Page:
Jewish World Review July 26, 2004 / 8 Menachem-Av 5764
Drs. Michael A. Glueck & Robert J. Cihak
Medicine, genes, sports and longevity
Will our genes keep up with the advances in medicine? Can we burn our
medical and sports candle at both ends?
From birth to death, human life goes through a series of stages. But though
we all grow, age, and die, different cultures divide the stages
differently. Until rather recently, Americans have defined the life journey
as: a long, more or less sheltered childhood and youth, a few decades of
productive adulthood, then passive retirement accompanied by chronic
conditions of various sorts. Nowadays, however, more and more people
defined as <ì>children are accomplishing great things, while more and
more people who used to be considered over the hill are astonishingly
active and productive.
The stages of life ain't what they used to be. And the changes raise
questions about everything from <ì>youth cultureî> to the genetic nature
of our existence and medicine's proper role in prolonging and/or improving
To simplify, every organism has both a life span and a life expectancy.
"Life span" seems to be genetically fixed by the number of times cells can
reproduce without either dying or turning cancerous. "Life expectancy" is
how close you can get to your life span, and is determined by many factors
beyond biology (especially lifestyle).
For millennia, it was believed that the human life span was the Biblical
three score and ten, around 70, while life expectancy hovered around half
that. Adulthood came early for those who survived their childhoods. Decades
of debility and pain were the price of long life.
This changed dramatically in the nineteenth and twentieth centuries, as
medicine solved the "easy" problems infectious diseases, infant and
maternal mortality, sepsis, public health. At the same time, advances in
treating the conditions of the aging meant that people could now live well
past that three score and ten.
But society and culture didn't keep up. The result is a society in which
economically non-productive childhood can last twenty to thirty years,
while millions retire while still capable of great effort and
Recently, however, this has started to change. The phenomenon is especially
remarkable in athletics, where people in their sixties and even later are
climbing mountains and running marathons. It's also true in professional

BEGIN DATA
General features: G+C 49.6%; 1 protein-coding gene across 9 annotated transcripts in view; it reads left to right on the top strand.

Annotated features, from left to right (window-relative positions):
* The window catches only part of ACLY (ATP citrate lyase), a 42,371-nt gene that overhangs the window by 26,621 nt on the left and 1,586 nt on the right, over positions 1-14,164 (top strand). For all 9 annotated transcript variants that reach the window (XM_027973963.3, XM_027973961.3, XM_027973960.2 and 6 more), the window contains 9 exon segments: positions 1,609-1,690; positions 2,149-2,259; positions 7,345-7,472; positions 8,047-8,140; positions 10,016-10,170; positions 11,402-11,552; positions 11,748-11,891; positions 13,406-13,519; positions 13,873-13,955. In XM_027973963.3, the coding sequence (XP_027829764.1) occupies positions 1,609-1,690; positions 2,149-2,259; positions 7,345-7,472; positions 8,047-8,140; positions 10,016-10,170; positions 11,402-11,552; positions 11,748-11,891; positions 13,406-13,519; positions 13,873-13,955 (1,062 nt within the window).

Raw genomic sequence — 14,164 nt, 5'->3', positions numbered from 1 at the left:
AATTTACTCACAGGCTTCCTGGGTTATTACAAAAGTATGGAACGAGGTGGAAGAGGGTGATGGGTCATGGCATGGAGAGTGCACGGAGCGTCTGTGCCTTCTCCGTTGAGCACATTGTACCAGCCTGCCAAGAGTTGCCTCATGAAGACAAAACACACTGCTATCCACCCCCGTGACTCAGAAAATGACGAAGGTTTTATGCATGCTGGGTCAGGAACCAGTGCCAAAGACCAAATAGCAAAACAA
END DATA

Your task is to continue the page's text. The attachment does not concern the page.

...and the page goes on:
sports, where athletes now routinely compete and compete well in latter
thirties and their forties. Think Randy Johnson and Roger Clemens in
baseball, Karl Malone and Kareem Abdul Jabbar in basketball, Martina
Navritilova in tennis.
Yet at the other end, world-class athletes are growing ever younger: Maria
Sharapova of the Newport Beach Breakers in tennis, Frankie Martinez (K-Rod
of the Angels) in Baseball, Freddie Abdu in soccer, Tiger Woods in golf.
The high school phenomenon, Lebron James, signed for 100 million in
basketball, not to mention an endless progression of barely post-pubescent
gymnasts and swimmers.
On one of these Medicine Men's local front, Aaron Peirsol of Newport Beach
won the 2000 Olympic Silver Medal in the 200 Meter backstroke after his
junior year at Newport Harbor High School and is favored for the Gold this
year. Misty May was one of the best volleyball players in the world as a
freshman at Newport Harbor.
So what does this mean? Several things. First, turning children into star
competitors is, in some ways, a reversion to a time when childhood ended
much earlier than nowadays. Children are no longer (if they ever were)
innocent beings to be protected for as long as possible from the adult
More broadly, America is now becoming a nation whose dominant youth culture
is adopted, not just by the middle-aged, but by those beyond middle age,
reversing the age-old notion that the young take their models from their
elders. What this may mean for the people in the middle "the productive
adults" over the next few decades is hard to tell.
But the most far-reaching question is genetic. Can science actually extend
the human life span by decades or more? Should it? Or should research
concentrate its scarce resources on adding more good years, making the
sixties and seventies as healthy and productive as possible? This is what
medicine has traditionally done; to attempt to extend the life span would
be a completely new undertaking.
Perhaps someday stem cells will give genetic first-aid but in our opinion
this will take far longer than patients hope and medical researchers
Editor's Note: Michael Arnold Glueck, M.D.
wrote this week's column.
Michael Arnold Glueck, M.D., is a multiple award winning writer who comments
on medical-legal issues. Robert J. Cihak, M.D., is a Discovery Institute
Senior Fellow and a past president of the Association of American Physicians
and Surgeons. Both JWR contributors are Harvard trained diagnostic radiologists.
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